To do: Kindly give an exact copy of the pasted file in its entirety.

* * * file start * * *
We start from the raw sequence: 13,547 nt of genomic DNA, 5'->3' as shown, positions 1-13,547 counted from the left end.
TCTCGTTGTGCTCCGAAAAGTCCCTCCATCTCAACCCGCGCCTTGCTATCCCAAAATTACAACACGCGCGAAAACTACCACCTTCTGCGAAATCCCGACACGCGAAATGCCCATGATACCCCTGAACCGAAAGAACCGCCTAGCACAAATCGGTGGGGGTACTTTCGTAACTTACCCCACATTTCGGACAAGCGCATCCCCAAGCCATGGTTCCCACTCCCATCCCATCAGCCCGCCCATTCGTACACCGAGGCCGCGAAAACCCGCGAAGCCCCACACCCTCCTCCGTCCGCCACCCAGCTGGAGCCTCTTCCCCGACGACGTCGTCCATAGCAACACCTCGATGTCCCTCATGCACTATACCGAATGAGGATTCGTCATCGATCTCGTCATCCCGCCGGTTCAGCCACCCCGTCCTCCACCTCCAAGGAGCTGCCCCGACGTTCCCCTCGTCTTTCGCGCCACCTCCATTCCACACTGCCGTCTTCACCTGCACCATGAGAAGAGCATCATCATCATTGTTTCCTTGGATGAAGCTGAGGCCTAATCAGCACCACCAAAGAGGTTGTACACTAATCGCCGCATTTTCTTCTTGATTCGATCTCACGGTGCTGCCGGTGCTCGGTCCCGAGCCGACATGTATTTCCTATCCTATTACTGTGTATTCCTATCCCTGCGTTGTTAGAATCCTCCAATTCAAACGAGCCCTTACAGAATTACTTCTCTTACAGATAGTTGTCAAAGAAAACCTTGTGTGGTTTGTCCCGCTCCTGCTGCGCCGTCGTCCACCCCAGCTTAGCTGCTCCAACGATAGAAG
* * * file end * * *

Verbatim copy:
We start from the raw sequence: 13,547 nt of genomic DNA, 5'->3' as shown, positions 1-13,547 counted from the left end.
TCTCGTTGTGCTCCGAAAAGTCCCTCCATCTCAACCCGCGCCTTGCTATCCCAAAATTACAACACGCGCGAAAACTACCACCTTCTGCGAAATCCCGACACGCGAAATGCCCATGATACCCCTGAACCGAAAGAACCGCCTAGCACAAATCGGTGGGGGTACTTTCGTAACTTACCCCACATTTCGGACAAGCGCATCCCCAAGCCATGGTTCCCACTCCCATCCCATCAGCCCGCCCATTCGTACACCGAGGCCGCGAAAACCCGCGAAGCCCCACACCCTCCTCCGTCCGCCACCCAGCTGGAGCCTCTTCCCCGACGACGTCGTCCATAGCAACACCTCGATGTCCCTCATGCACTATACCGAATGAGGATTCGTCATCGATCTCGTCATCCCGCCGGTTCAGCCACCCCGTCCTCCACCTCCAAGGAGCTGCCCCGACGTTCCCCTCGTCTTTCGCGCCACCTCCATTCCACACTGCCGTCTTCACCTGCACCATGAGAAGAGCATCATCATCATTGTTTCCTTGGATGAAGCTGAGGCCTAATCAGCACCACCAAAGAGGTTGTACACTAATCGCCGCATTTTCTTCTTGATTCGATCTCACGGTGCTGCCGGTGCTCGGTCCCGAGCCGACATGTATTTCCTATCCTATTACTGTGTATTCCTATCCCTGCGTTGTTAGAATCCTCCAATTCAAACGAGCCCTTACAGAATTACTTCTCTTACAGATAGTTGTCAAAGAAAACCTTGTGTGGTTTGTCCCGCTCCTGCTGCGCCGTCGTCCACCCCAGCTTAGCTGCTCCAACGATAGAAG